pantone color wheel on desk

Question the Status Quo In a Job Search

Shant Markarian Blog

pantone color wheel on desk

In a move that was destined to create shockwaves around the fashion and design worlds, the Pantone Color Institute has chosen—wait for it—the blending of two shades instead of selecting one.

Pantone is a company that earned its fame by developing a system of matching colors that is used in commercial printing and related industries such as fabrics and plastics. Its color of the year project is Pantone’s way of stamping each year with a symbolic shade.

This year, Pantone chose two colors—Rose Quartz, a shade of pink, and Serenity, described as very close to baby blue. Leatrice Eiseman, executive director of the Pantone Color Institute, said the pairing of the two colors “embody a mindset of tranquility and inner peace.”

Before you dismiss the Pantone color of the year as a mere publicity stunt, you should know that this process has repercussions across many industries. Take fashion for example; Chanel, Prada, Thom Browne and Fendi have already included the two colors in collections this year and early next.

Still, the decision to choose two colors was somewhat risky. In this instance, however, the decision to pair two colors was part of a bid by the company to challenge traditional perceptions about colors and how they are associated with each other.

The takeaway here is that Pantone demonstrated the value of constantly questioning the status quo. The people at Pantone appear to have asked themselves, “I know we’ve done it this way for years, but why can’t we do things differently?”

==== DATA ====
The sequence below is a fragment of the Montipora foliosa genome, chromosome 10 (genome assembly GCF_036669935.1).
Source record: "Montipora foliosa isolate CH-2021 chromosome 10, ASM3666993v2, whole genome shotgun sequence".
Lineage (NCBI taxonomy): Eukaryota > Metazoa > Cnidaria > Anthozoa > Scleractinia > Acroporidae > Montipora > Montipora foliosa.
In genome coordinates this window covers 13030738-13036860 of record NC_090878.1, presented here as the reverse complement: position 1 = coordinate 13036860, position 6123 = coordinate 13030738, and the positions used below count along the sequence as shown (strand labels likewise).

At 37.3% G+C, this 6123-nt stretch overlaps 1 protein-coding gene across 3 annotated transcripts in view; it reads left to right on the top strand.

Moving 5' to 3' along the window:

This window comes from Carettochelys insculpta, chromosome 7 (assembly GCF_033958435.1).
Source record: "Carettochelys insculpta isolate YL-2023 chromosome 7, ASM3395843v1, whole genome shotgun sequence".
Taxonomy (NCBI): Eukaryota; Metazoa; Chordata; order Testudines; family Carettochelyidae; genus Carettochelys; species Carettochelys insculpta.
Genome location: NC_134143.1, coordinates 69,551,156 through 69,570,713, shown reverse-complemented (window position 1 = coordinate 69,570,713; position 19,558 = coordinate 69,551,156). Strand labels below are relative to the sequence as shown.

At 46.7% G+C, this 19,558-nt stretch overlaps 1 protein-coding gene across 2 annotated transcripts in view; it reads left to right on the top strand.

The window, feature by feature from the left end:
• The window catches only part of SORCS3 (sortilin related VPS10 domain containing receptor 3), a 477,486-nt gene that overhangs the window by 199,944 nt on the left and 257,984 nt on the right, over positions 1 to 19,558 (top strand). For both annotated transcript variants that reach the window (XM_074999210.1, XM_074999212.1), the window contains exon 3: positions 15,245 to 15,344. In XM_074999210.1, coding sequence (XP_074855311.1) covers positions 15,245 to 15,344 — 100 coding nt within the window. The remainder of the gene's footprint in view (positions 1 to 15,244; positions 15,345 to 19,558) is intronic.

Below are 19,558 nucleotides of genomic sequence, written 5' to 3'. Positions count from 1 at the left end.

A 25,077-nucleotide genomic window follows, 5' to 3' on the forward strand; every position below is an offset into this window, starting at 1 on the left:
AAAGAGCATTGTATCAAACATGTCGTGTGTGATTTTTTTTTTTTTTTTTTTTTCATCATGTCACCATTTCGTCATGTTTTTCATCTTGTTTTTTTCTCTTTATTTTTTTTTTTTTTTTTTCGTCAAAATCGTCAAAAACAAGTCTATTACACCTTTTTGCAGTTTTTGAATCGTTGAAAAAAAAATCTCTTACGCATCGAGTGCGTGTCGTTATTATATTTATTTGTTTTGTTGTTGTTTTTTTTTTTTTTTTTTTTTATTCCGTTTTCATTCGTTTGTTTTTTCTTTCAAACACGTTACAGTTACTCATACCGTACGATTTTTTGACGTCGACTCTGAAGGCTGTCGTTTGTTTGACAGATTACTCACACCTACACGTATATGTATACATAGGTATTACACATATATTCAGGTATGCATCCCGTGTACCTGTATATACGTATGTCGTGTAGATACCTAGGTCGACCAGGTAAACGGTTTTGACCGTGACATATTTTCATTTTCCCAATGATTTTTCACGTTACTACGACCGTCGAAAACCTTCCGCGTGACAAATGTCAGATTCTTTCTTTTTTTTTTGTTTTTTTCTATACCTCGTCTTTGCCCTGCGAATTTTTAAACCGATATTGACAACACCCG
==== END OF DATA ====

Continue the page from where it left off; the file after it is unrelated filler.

Pantone has demonstrated the value of breaking free of old ways of thinking, and constantly challenging ourselves to find new ideas and approaches. These are important words to live by, particularly for those of us in the throes of a job search.

Many people looking for a new job typically start by looking for a similar version of their old jobs. Even though, the new job should be a better job, and that might mean changing our mindsets about what a “good” job looks like.

That is, of course, easier said than done. Most of us will have trouble summoning new ideas simply by telling ourselves to “think differently.” To prime the mental pump a bit, try these three simple tips:

  1. Try putting yourself into the mindset of someone else. Thinking about your perspective, while valid, is familiar and singularly subjective. Ask yourself, “What would I do in this situation if I wore a different hat?”
  2. Take calculated risks and be willing to make mistakes. Many scientific breakthroughs were actually the result of experiments “gone wrong.” It’s OK to take chances and operate outside the rulebook.
  3. Soak up the experience of others. Meet with people you respect and ask them what they would do if they were looking for a new job. It’s almost certain one of them will open up a new idea, strategy or perspective.

Most of us will deny it, but we know that just because an idea worked once does not mean it will work over and over again. Success in any field requires changing our approach and ideas.

Pantone broke with tradition and it was just as successful as before. Apply the Pantone approach to job searches, always question the status quo and the sky can be the limit.

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